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Technical Brief

Fabrication and Characterization of Carbon Nanotube Nanocomposites Into 2024-T3 Al Substrates Via Friction Stir Welding Process

[+] Author and Article Information
H. E. Misak

Department of Mechanical Engineering,
Wichita State University,
1845 Fairmount,
Wichita, KS 67260-0133

C. A. Widener

Department of Mechanical Engineering,
South Dakota School of Mines and Technology,
501 E. Saint Joseph Street,
Rapid City, SD 57701

D. A. Burford

NIAR Advanced Joining Laboratory,
Wichita State University,
1845 Fairmount,
Wichita, KS 67260-0133
e-mail: dwight.burford@wichita.edu

R. Asmatulu

Department of Mechanical Engineering,
Wichita State University,
1845 Fairmount,
Wichita, KS 67260-0133
e-mail: ramazan.asmatulu@wichita.edu

Contributed by the Materials Division of ASME for publication in the JOURNAL OF ENGINEERING MATERIALS AND TECHNOLOGY. Manuscript received June 9, 2013; final manuscript received January 21, 2014; published online February 24, 2014. Assoc. Editor: Jefferey Kysar.

J. Eng. Mater. Technol 136(2), 024501 (Feb 24, 2014) (5 pages) Paper No: MATS-13-1096; doi: 10.1115/1.4026838 History: Received June 09, 2013; Revised January 21, 2014

Carbon nanotube (CNT)-aluminum (Al) nanocomposites were prepared using friction stir welding (FSW) processing, and then the mechanical properties of these nanostructured materials were determined using the universal MTS machine. The fabrication of the CNT-metal composite consisted of the following steps: (a) homogenizing the CNTs and Al powder at three different ratios: 0/100, 25/75, and 50/50, (b) compacting the mixtures into grooves that were initially machined into the substrate (2024-T3) for the three cases, (c) incorporating CNTs in a substrate by the FSW process, and (d) validating the dispersion of the CNTs into the Al substrates after the characterization steps. Scanning electron microscopy (SEM) analysis and other physical characterization tests (e.g., mechanical, metallography, and fracture surfaces) were conducted on the prepared substrates. Test results showed that CNTs were dispersed and aligned uniquely in the different locations of the metal structures depending on the FSW zones: advancing, retreating, transverse, and stir zone regions. The mechanical properties of each zone were also compared to the distribution of CNTs. The advancing side had the highest amount of CNTs mixed into the aluminum substrate while retaining the yield strength (YS); however, the elongation was reduced. The retreating side had little to no CNTs distributed into the substrate and the mechanical properties were not significantly affected. The stir zone YS had little influence of the CNTs at the lower CNT/Al powder ratio (25/50), but a significant effect was noticed at the higher ratio of 50/50. The elongation to failure was significantly affected for both cases. The transverse zone YS and elongation to failure was significantly reduced by the powder mixtures. These results may open up new possibilities in the aircraft and other manufacturing industries for future development in the field.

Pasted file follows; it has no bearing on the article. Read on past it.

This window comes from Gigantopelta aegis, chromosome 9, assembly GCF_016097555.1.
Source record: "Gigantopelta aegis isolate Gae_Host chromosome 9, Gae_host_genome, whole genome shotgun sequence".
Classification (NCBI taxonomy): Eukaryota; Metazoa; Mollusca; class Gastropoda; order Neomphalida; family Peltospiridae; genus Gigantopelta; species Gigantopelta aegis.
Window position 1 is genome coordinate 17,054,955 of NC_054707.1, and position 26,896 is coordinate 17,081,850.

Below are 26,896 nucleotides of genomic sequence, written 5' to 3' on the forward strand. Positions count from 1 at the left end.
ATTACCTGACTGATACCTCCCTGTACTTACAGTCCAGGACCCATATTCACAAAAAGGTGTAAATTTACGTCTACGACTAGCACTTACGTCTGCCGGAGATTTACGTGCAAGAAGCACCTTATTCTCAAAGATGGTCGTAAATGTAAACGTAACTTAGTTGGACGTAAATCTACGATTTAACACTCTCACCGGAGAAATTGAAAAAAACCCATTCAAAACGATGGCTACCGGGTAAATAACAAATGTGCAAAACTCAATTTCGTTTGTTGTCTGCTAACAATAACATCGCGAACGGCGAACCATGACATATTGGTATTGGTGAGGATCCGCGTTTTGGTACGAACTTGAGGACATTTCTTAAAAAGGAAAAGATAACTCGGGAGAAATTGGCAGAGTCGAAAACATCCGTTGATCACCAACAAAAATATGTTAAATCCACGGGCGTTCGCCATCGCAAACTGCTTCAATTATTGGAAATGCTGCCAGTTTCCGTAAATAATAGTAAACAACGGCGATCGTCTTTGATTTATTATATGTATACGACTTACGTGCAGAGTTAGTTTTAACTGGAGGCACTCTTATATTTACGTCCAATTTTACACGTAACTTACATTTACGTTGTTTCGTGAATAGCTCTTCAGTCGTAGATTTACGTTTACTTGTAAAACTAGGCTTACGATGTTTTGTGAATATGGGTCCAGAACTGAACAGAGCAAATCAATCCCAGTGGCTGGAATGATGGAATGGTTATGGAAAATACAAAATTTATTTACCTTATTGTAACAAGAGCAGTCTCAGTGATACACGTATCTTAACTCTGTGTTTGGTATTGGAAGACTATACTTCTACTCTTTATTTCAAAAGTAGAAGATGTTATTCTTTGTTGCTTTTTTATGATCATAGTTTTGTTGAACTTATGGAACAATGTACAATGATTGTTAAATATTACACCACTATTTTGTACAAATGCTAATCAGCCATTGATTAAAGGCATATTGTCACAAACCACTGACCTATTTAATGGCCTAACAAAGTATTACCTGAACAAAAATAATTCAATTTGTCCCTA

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Figures

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Fig. 1

Schematic views of different microstructural zones caused by FSW process

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Fig. 2

Photographs showing (a) tool moving in counterclockwise rotation with side coming toward weld (advancing side) and side moving away from tool (retreating side), and (b) pin used in experiments

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Fig. 3

Views of tensile specimens taken from specific spots to characterize tensile strengths of FSW substrates

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Fig. 4

Optical microscope images showing (a) sample A (0/100), (b) indication of normal FSW feature called onion ring, (c) sample B (25/75), (d) indication of pronounced lamellar structure described as chaotic and swirling, (e) sample C (50/50), and (f) indication of pronounced lamellar structure described as chaotic and swirling (not observed in bottom half)

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Fig. 5

Graphics showing (a) ultimate tensile strengths, (b) two percent yield strengths, and (c) percent elongations of retreating, advancing, advancing/retreating, and transverse specimens at different percentages of CNT/Al mixtures

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Fig. 6

Images of fractured FSW specimens after tensile loadings

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Fig. 7

Photographs showing comparisons of fractured surfaces of samples A (0/100), B (25/75), and C (50/50)

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Fig. 8

SEM images showing (a) stir zone fracture surface of advancing side, and (b) expanded view of location to identify aligned CNTs, and (c) the expanded view of the location indicating the CNTs alignment

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